Chocolate Beet Cinnamon Rolls (eggless roll recipe)

Processed with VSCOcam with f2 presetWith a chocolate beet glaze, and oh so much cinnamon, all lovingly wrapped up in what I believe is the softest, fluffiest, most tender roll ever. Did I mention you don’t even need eggs? I know it’s in the title, but I thought I’d reiterate. For that extra punch. It’s so easy, so good, so lazy-sunday-morning. In the sense that you want to yield a rather extravagant final product without actually labouring over a myriad ingredients and techniques all that much. I tell you, this roll recipe is a keeper. After a shocking realisation that I had zero eggs left in my pantry, I heavily doubted the final result, for eggs are a crucial binding component in yeast-based recipes, often offering a great degree of moisture and richness to the final product.

Processed with VSCOcam with f2 presetProcessed with VSCOcam with f2 presetProcessed with VSCOcam with f2 presetAs much as I support certain mainstay baking components such as eggs, I’ve always been intrigued by vegan takes, and the minimalism incorporated in its recipes are refreshing and revitalising. Thankfully, my initial doubt, that cringey reluctance, was turned into ecstasy and beyond.

Beet powder is of course optional here; these rolls would nevertheless taste wonderful without it. The addition of beet offers an earthiness, the quantity of which doesn’t overwhelm the obvious main star of the show here that is chocolate.

One important and rather underrated step here is the covering of the rolls with foil paper/ cling film prior to baking, which prevents burning the tops of the rolls and helps yield a firm outside and heavenly, tender inside.

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Chocolate Beet Cinnamon Rolls (makes 8-9 medium rolls; roll recipe adapted from Minimalist Baker)


For the dough:

2 1/4 tsp instant yeast

1 cup (240ml) milk of choice– I used a mix of almond and whole milk

45g (3.5 tbsp) butter

250g (around 1 3/4 cups) plain flour, plus more for sprinkling on counter before kneading

pinch of salt+1 tbsp sugar


For the filling:

45g (3.5 tbsp) butter, softened to room temperature

100g chopped chocolate– I used a mix of milk and dark for flavour variety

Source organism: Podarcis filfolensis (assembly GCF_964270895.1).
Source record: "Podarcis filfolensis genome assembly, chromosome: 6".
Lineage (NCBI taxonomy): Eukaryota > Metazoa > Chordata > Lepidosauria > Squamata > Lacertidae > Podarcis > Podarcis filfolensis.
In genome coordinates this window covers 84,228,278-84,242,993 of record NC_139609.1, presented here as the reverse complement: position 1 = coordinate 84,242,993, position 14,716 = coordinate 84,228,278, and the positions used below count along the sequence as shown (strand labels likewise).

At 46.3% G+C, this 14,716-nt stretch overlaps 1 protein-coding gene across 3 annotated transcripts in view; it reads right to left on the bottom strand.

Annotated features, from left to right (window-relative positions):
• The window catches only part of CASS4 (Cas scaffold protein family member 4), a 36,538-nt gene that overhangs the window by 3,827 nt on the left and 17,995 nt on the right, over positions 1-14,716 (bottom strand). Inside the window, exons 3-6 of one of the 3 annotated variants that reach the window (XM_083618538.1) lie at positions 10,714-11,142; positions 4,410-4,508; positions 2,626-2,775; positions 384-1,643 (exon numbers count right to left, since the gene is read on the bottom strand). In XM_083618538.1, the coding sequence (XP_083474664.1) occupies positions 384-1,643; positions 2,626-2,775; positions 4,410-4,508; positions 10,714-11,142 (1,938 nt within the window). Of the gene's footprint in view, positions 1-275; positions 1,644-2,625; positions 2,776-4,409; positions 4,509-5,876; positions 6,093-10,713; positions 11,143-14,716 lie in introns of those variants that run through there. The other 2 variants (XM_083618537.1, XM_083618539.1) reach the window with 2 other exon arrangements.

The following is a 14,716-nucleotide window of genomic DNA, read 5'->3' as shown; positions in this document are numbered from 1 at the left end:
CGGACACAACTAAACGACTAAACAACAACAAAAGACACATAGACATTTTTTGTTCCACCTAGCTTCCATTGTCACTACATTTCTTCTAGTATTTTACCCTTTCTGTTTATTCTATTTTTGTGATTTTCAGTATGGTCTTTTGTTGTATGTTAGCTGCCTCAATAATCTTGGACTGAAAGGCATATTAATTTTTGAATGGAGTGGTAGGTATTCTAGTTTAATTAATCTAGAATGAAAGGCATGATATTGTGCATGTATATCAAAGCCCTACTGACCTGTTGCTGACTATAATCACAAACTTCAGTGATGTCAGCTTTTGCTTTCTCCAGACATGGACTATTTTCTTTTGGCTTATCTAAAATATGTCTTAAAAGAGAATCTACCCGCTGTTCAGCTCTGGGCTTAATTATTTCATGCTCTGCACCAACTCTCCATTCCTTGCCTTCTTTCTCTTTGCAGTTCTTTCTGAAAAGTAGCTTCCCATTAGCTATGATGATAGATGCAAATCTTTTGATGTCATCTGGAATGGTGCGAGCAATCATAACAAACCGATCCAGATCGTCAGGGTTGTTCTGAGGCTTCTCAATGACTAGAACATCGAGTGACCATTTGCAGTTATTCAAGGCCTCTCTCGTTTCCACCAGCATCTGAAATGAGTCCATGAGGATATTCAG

1 1/2 tbsp beet powder (optional)

7 tbsp sugar mixed with 2 tbsp ground cinnamon


For the glaze:

1 tbsp cocoa powder

1 tbsp beet powder (again optional)

4 tbsp milk

35g (1/4 cup) icing sugar



Dough: In a microwave-safe bowl or in a saucepan over low heat, heat together the milk and butter until the butter has melted and the mix is warm (not scalding) to touch. Pour the mix into a larger bowl, then sprinkle on the yeast on one side of the bowl, and the salt and sugar on the opposite side. Wait 5 minutes, then add a half cup of flour at a time, stirring with a wooden spoon between each addition. Once the dough is too thick to stir, transfer to a lightly floured counter and knead for 2 minutes. The final result should be a smooth, rather taut ball of dough, so you may need slightly more or less than the aforementioned quantity of flour. Briefly grease the same bowl, pop the ball of dough in and let it rise until it doubles in size–around an hour. At this point, preheat your oven to 176C (350F) and liberally grease an 8×8-inch pan.

After the dough has risen, lightly flour your counter again and turn the dough out onto the counter. Roll it out into a half-inch thick rectangle. Brush on (I just used my hands here) the butter that’s softened to room temperature, then sprinkle on the cinnamon-sugar mix, chocolate and beet powder. Tightly roll the dough from the long end, so you end up with a long, pale tube of dough. Place the roll seam side down, and using a serrated knife, cut your tube into 8-9 rolls, each around 1.5 inches thick. Place them into the greased square pan. Cover the pan with foil (impt step– refer to above notes) and place inside your preheated oven. Bake the rolls for 17-20 minutes.

While they’re baking, mix together the ingredients for the glaze in a small bowl. Once the rolls have finished baking, leave to cool for 10 minutes, then go ahead and glaze the heck out of them. These rolls are best eaten immediately or at least the day they’re made, however you can keep them for the next day and microwave them to revive a bit of tenderness.

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